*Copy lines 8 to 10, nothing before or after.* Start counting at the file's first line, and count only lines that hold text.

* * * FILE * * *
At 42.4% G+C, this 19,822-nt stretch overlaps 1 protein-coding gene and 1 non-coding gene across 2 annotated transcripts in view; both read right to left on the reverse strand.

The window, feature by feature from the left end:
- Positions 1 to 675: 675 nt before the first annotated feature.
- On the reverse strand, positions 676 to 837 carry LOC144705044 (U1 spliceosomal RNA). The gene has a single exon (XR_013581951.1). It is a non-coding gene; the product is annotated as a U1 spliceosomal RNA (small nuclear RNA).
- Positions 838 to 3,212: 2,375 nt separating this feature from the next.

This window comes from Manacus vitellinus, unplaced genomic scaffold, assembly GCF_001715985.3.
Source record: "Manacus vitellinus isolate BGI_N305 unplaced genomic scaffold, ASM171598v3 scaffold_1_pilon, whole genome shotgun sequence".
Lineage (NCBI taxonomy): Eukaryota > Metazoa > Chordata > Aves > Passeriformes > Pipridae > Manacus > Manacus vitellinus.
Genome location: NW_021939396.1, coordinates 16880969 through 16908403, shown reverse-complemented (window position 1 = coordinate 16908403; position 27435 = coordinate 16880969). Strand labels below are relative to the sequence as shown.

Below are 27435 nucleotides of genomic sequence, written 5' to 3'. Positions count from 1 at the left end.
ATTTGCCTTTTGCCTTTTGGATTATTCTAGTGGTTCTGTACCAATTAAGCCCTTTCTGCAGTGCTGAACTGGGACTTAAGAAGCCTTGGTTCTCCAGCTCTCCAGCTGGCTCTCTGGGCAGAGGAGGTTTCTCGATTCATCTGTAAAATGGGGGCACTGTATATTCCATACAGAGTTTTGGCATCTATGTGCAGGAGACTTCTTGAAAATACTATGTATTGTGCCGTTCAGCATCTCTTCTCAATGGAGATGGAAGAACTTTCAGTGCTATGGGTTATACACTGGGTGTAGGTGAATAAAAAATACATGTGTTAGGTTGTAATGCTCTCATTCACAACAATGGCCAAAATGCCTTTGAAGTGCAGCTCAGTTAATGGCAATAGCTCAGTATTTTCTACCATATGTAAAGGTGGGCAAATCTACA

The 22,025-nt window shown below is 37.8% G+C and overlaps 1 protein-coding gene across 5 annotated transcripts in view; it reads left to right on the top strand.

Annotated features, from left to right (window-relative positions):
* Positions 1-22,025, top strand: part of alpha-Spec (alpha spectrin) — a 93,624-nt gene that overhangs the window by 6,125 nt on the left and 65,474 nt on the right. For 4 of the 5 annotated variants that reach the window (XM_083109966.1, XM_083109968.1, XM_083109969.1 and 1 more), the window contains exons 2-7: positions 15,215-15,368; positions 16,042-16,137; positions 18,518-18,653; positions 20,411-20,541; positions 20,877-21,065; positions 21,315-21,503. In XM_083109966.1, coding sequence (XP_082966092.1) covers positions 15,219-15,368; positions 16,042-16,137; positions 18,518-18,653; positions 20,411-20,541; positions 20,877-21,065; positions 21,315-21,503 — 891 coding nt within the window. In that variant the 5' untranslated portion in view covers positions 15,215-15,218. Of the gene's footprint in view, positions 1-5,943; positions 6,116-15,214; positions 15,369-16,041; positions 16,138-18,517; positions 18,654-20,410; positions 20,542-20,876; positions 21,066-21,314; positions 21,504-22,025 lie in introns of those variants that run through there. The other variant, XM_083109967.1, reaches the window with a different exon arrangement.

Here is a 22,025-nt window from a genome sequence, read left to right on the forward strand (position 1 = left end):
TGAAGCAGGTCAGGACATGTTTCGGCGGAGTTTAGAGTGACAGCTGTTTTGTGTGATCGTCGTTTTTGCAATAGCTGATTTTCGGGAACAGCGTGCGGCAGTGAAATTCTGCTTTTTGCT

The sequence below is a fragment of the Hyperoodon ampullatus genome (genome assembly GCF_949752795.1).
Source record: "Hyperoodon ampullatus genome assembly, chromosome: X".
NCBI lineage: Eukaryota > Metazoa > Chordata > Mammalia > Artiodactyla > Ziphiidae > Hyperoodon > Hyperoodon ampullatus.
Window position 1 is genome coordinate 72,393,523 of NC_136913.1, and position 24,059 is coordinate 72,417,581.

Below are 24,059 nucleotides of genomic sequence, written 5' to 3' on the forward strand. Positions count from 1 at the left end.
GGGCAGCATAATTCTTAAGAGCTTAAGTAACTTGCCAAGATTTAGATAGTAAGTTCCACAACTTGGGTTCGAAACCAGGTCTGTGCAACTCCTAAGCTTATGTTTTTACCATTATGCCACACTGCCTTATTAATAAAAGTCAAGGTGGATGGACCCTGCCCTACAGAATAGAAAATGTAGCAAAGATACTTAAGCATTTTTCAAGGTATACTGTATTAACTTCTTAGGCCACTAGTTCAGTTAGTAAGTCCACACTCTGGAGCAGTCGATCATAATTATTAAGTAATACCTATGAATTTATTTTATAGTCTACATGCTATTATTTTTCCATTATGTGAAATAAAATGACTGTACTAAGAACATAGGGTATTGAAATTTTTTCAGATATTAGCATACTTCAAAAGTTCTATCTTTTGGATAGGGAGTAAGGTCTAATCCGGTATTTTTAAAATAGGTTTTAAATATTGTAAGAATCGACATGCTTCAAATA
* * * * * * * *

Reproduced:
Lineage (NCBI taxonomy): Eukaryota > Metazoa > Chordata > Aves > Passeriformes > Pipridae > Manacus > Manacus vitellinus.
Genome location: NW_021939396.1, coordinates 16880969 through 16908403, shown reverse-complemented (window position 1 = coordinate 16908403; position 27435 = coordinate 16880969). Strand labels below are relative to the sequence as shown.

Below are 27435 nucleotides of genomic sequence, written 5' to 3'. Positions count from 1 at the left end.